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 Keep feeders clean and freshly filled year-round. He uses several 8-ounce feeders because "they're easier to keep clean in the summer; the sugar doesn't mold as much."

The standard recipe for sugar-water to feed hummingbirds safely is 1 cup plain white sugar, 4 cups water, boiled and allowed to cool. Coloring isn't needed. Honey, juices and other sweeteners sicken hummingbirds.

 Provide water. Barca has scattered 14 birdbaths and 13 small running water fountains around his half-acre. You certainly don't need this many, but clean water is as important as food, and perhaps even more important than food in the summertime when insects and nectar are plentiful but rain is scarce.

 Don't use pesticides. Hummingbirds need protein from small insects like gnats.

 Choose plants that provide nectar, such as those below. For patios and decks, consider a combination like Barca's in containers. He says in just a few pots, he offered "a hummingbird smorgasbord" during fall and winter. You can select and plant these attractive shrubs now. Use containers large enough to allow root room; most of these shrubs will stay two to three years in containers before needing repotting or planting out.

Hardy fuchsias. Oddly, the smaller fuchsia flowers have more nectar, according to Barca's observations. He has had hardy Fuchsia 'Isis,' with miniature red flowers, blooming in a protected spot through fall, and he notes that "when it's in bloom, hummingbirds come to it every day." Hardy fuchsias differ from the bulbous-flowered basket kinds, which look gorgeous but are less nutritious from the bird's viewpoint. Look also for Fuchsia magellanica 'Alba,' a vigorous white that attracts them.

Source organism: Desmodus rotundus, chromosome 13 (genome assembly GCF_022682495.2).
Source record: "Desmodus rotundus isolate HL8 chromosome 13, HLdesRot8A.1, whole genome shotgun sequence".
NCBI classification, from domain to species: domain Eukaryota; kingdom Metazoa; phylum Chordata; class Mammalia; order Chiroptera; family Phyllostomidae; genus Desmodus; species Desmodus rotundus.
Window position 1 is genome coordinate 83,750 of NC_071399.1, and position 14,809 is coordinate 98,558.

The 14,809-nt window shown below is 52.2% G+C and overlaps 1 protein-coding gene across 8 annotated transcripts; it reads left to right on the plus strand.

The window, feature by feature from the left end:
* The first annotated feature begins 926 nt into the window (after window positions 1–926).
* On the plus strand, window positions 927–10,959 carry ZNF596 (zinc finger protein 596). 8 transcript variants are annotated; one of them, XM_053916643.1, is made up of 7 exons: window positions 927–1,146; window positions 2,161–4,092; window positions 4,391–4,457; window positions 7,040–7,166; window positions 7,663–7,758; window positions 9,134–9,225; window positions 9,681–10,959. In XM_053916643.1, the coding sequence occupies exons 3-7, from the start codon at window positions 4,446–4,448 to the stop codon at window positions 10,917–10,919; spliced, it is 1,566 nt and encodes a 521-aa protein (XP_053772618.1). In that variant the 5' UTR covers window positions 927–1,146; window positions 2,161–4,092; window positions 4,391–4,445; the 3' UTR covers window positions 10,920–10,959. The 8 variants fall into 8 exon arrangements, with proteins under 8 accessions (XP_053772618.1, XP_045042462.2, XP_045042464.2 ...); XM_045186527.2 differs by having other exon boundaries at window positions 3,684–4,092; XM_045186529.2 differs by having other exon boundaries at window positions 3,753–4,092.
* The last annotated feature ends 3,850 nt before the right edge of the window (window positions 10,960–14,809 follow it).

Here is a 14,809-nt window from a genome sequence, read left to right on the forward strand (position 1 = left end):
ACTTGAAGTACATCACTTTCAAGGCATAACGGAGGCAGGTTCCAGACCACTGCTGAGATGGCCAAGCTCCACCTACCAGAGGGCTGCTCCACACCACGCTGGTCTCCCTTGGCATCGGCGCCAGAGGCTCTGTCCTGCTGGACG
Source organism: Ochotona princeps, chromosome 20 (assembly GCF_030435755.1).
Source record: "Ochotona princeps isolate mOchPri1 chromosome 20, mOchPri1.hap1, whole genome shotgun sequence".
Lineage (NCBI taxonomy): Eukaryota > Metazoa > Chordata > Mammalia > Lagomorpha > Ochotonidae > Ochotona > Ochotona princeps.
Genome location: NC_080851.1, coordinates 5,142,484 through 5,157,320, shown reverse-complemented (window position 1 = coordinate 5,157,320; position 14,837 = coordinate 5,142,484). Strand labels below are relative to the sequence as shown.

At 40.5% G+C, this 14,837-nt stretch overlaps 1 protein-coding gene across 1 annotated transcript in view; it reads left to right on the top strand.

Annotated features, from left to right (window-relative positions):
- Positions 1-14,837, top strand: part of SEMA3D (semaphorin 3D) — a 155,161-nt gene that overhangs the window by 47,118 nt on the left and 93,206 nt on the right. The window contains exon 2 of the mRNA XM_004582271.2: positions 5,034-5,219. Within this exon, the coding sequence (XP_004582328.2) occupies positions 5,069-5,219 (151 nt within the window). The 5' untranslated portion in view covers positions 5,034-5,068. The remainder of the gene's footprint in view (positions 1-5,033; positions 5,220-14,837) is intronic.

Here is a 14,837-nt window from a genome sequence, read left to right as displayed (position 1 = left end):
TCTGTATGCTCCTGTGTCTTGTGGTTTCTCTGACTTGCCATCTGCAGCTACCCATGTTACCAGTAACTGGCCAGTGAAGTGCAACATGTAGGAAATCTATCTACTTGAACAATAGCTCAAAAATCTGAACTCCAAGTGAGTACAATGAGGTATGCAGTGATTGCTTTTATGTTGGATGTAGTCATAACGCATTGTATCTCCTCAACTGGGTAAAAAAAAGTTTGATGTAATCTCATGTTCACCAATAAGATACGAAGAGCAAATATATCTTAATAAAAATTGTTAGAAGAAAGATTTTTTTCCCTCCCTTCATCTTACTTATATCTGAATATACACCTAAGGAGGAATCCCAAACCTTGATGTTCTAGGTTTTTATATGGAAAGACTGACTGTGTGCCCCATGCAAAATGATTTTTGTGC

Hybrid mahonias. These bloom over the months of November, December, January and into February with vivid yellow flowers carried in showy upright panicles. Mahonia 'Arthur Menzies' overlaps in bloom with the cultivar 'Lionel Fortescue.' Barca kept 'Lionel Fortescue' healthy in a container throughout the winter.

Correa. Also called Australian fuchsia, correa resembles fuchsia only in its dangling red flowers. Gray-leaved and tolerant of hot spots, it requires protection from winter cold but has bloomed for Barca off and on through November and December.

Grevillea. Another Down Under plant, the best for this area is Grevillea lanigera, with red flowers in fall and winter. Barca grows 'Coastal Gem' in pots, which suit its 18-inch stature (though it can spread to about 3 feet). 'Mt. Tamboritha' grows larger but is also hardy and adaptable, as is 'Victoria.'

Other shrubs relished by hummingbirds include native currant (Ribes sanguineum), strawberry tree (Arbutus unedo) and salmon-berry (Rubus spectabilis). Flowering herbaceous perennials such as penstemon and columbine also attract them.

The gardener of Hummingbird Hill recommends a new book, "Hummingbird Gardens" by Barbara Nielsen, Nancy Newfield and Roger Tory Peterson (Houghton Mifflin, $22).

Adding plants for hummingbirds will give your garden another dimension: the whirr of wings and the shine of vivid feathers.

Garden expert Mary Robson, retired area horticulture agent for Washington State University/King County Cooperative Extension, appears regularly in digs and in Practical Gardener in Northwest Life on Wednesdays. Her e-mail is This email address is being protected from spambots. You need JavaScript enabled to view it..

 

Special to the Seattle Times